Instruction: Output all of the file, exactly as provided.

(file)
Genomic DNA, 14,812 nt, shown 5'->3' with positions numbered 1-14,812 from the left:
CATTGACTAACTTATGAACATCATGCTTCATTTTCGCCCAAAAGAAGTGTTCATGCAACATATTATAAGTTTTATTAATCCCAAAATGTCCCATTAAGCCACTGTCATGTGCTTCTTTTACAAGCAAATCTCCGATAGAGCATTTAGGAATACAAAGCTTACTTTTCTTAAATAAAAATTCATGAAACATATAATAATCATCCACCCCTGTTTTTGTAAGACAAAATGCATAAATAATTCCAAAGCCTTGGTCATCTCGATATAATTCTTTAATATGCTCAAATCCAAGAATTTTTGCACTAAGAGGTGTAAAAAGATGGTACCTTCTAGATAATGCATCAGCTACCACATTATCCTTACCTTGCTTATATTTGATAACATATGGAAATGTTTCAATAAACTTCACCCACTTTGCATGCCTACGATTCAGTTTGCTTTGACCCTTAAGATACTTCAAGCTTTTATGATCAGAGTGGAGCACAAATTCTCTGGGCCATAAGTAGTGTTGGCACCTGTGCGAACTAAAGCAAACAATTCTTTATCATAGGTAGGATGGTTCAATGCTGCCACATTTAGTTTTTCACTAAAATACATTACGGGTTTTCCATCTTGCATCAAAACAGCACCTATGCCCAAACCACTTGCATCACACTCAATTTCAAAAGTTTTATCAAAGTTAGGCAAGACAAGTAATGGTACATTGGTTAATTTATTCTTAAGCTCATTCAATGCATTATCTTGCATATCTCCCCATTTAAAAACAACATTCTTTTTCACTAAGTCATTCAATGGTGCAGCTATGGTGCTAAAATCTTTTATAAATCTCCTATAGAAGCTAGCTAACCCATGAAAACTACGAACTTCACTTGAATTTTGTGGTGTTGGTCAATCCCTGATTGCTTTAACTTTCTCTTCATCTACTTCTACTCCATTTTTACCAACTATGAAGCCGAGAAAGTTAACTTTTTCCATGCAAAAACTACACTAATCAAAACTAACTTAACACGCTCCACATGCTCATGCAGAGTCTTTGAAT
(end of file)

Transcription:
Genomic DNA, 14,812 nt, shown 5'->3' with positions numbered 1-14,812 from the left:
CATTGACTAACTTATGAACATCATGCTTCATTTTCGCCCAAAAGAAGTGTTCATGCAACATATTATAAGTTTTATTAATCCCAAAATGTCCCATTAAGCCACTGTCATGTGCTTCTTTTACAAGCAAATCTCCGATAGAGCATTTAGGAATACAAAGCTTACTTTTCTTAAATAAAAATTCATGAAACATATAATAATCATCCACCCCTGTTTTTGTAAGACAAAATGCATAAATAATTCCAAAGCCTTGGTCATCTCGATATAATTCTTTAATATGCTCAAATCCAAGAATTTTTGCACTAAGAGGTGTAAAAAGATGGTACCTTCTAGATAATGCATCAGCTACCACATTATCCTTACCTTGCTTATATTTGATAACATATGGAAATGTTTCAATAAACTTCACCCACTTTGCATGCCTACGATTCAGTTTGCTTTGACCCTTAAGATACTTCAAGCTTTTATGATCAGAGTGGAGCACAAATTCTCTGGGCCATAAGTAGTGTTGGCACCTGTGCGAACTAAAGCAAACAATTCTTTATCATAGGTAGGATGGTTCAATGCTGCCACATTTAGTTTTTCACTAAAATACATTACGGGTTTTCCATCTTGCATCAAAACAGCACCTATGCCCAAACCACTTGCATCACACTCAATTTCAAAAGTTTTATCAAAGTTAGGCAAGACAAGTAATGGTACATTGGTTAATTTATTCTTAAGCTCATTCAATGCATTATCTTGCATATCTCCCCATTTAAAAACAACATTCTTTTTCACTAAGTCATTCAATGGTGCAGCTATGGTGCTAAAATCTTTTATAAATCTCCTATAGAAGCTAGCTAACCCATGAAAACTACGAACTTCACTTGAATTTTGTGGTGTTGGTCAATCCCTGATTGCTTTAACTTTCTCTTCATCTACTTCTACTCCATTTTTACCAACTATGAAGCCGAGAAAGTTAACTTTTTCCATGCAAAAACTACACTAATCAAAACTAACTTAACACGCTCCACATGCTCATGCAGAGTCTTTGAAT